CoinDesk: ‘Stupid Things Craig Wright Said in His Latest Stupid Trial’

“Over the course of nearly 30 hours of cross-examination, Craig Steven Wright, the Australian man who claims to be Bitcoin’s pseudonymous creator, Satoshi Nakamoto, has been raked through the coals. The self-described computer scientist, economist, cryptographer, patent writer, author, lawyer, pastor, master of martial arts and mathematician (in other words: fabulist) has been accused of misrepresenting facts, told by the judge to stay on topic and silenced by his own lawyers.

For many onlookers, however, the case has already been made: Wright, by taking the stand, simply discredited himself. There have been too many inconsistencies, too many happenstances and too much misdirection to be believed. The trial is expected to go until mid-March.

For now, CoinDesk has collected some of the most bizarre, asinine and head scratching moments from the case so far.

Wright, who claims to be working towards five PhDs, apparently does not know the very basics of coding. During a cross-examination by Alexander Gunning KC asking about PGP keys and cryptography, Wright was asked about “unsigned integers,” (used essentially to determine whether a string of data will have a + or – prefix), and wasn’t able to. Longtime crypto advocate Michael Parenti noted the unsigned integer function was used over 500 times in the original Bitcoin source code. What was meant to be a routine line of questioning to enter basic facts into the record about the Bitcoin source code may be the single moment remembered for years to come.

It’d be too much to list every inconsistency brought up in the trial — the main strategy of the COPA legal team has been to force Wright to account for the hundreds of indications of forgery and manipulation found by a forensic evidence expert in emails, documents and computer files submitted into evidence.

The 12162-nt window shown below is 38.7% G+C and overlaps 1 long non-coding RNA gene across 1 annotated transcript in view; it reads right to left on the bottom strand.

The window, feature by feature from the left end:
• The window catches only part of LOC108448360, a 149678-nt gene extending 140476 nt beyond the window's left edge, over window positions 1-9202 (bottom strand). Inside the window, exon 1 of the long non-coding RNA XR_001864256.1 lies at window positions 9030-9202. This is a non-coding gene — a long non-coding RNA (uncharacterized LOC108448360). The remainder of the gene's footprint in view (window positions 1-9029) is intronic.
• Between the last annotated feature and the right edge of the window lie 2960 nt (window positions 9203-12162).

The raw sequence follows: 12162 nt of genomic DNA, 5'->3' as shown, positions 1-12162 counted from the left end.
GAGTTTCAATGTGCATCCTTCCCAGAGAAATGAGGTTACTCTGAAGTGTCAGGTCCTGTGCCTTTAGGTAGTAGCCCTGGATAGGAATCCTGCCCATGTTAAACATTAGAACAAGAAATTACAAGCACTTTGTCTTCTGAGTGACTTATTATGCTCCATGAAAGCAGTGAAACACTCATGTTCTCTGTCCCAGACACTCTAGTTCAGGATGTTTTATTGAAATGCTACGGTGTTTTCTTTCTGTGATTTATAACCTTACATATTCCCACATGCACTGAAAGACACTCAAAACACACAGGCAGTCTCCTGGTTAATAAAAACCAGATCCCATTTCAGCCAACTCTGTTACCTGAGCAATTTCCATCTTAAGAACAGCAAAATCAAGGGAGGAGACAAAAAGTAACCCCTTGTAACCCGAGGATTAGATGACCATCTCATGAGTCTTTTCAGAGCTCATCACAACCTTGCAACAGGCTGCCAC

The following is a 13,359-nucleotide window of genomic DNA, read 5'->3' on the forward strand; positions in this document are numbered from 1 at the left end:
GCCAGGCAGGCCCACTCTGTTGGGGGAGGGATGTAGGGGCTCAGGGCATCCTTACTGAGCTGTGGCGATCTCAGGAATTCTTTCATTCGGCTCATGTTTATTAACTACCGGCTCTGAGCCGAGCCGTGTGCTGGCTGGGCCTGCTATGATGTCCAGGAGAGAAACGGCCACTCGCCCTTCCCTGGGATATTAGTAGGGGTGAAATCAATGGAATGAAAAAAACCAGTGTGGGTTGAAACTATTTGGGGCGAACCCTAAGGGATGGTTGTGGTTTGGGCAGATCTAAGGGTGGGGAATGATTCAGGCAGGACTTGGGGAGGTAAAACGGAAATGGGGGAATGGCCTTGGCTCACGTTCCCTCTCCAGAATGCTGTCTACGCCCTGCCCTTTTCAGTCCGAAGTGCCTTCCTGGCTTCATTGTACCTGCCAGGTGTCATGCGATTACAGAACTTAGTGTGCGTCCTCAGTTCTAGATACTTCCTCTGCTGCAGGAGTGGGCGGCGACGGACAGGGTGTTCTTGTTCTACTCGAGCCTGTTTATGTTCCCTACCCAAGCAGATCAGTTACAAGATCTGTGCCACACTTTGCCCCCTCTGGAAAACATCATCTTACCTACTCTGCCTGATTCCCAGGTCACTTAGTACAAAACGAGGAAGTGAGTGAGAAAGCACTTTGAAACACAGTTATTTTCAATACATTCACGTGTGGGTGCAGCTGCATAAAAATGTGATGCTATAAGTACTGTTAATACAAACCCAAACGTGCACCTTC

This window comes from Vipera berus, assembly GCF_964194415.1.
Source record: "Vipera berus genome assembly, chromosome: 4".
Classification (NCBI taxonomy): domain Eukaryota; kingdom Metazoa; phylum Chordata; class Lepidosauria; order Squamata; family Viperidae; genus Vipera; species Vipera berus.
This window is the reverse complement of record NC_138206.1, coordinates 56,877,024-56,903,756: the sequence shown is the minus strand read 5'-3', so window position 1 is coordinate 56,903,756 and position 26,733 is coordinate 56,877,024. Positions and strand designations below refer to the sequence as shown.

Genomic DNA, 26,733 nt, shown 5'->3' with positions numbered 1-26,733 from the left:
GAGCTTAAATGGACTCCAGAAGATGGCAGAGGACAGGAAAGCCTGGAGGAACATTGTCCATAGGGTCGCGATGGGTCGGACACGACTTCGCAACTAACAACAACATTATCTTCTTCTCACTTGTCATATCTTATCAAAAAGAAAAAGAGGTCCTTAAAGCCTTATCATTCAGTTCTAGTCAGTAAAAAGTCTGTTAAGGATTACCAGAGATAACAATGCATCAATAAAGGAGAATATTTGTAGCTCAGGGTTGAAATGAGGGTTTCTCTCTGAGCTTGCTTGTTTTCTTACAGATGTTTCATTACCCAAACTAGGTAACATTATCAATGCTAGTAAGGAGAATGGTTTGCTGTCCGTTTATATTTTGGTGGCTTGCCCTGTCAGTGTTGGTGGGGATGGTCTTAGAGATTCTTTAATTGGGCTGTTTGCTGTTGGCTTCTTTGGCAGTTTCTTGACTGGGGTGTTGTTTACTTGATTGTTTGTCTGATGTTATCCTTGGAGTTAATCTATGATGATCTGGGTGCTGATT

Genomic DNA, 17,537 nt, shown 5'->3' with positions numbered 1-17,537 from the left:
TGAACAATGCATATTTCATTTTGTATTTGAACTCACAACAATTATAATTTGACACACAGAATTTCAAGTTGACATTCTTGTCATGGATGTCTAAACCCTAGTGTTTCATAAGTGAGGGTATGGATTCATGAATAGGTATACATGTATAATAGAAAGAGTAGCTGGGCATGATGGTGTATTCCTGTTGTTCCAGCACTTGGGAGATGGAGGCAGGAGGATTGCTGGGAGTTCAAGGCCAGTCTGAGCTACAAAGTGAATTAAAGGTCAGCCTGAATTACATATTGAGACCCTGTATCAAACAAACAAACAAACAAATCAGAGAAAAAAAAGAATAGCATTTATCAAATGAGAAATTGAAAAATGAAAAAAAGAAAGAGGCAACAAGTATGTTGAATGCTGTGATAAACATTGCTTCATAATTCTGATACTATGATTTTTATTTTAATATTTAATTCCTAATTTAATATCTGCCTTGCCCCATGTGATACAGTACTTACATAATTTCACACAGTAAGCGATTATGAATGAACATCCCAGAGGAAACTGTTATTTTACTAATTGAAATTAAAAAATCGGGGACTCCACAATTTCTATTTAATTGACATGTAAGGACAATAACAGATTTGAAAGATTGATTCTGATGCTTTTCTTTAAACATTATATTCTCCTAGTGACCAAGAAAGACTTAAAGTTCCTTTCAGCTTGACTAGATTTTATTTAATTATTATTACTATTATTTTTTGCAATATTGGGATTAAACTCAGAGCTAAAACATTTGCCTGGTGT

But to take just two striking examples where he wasn’t exactly “precise” with his language, at one point Wright claimed he did not have a Reddit account and has never used the popular message board site. Well, here’s his account. Wright also said he faked Satoshi’s PGP key, perhaps mistakenly.

Relatedly, Wright denies forging or plagiarizing any of the documents submitted into evidence. He has blamed hacks, faulty internet connections and a grand conspiracy of people trying to “frame” him as a liar for some of the inconsistencies brought — like metadata that shows documents pertaining to the creation of Bitcoin were made using Word 2015.

On the opening day of the case, Judge Mellor acknowledged the allegations of forged documents and told Wright he “should consider himself extremely lucky” to argue his case, given the circumstances.
When asked by Mellor on Wednesday to produce a single document related to early Bitcoin files that doesn’t show signs of tampering, Wright said they would be unavailable. Plus, he argued, it couldn’t possibly be him manipulating the documents, because if it were, he wouldn’t have gotten caught.”

Read the full article on CoinDesk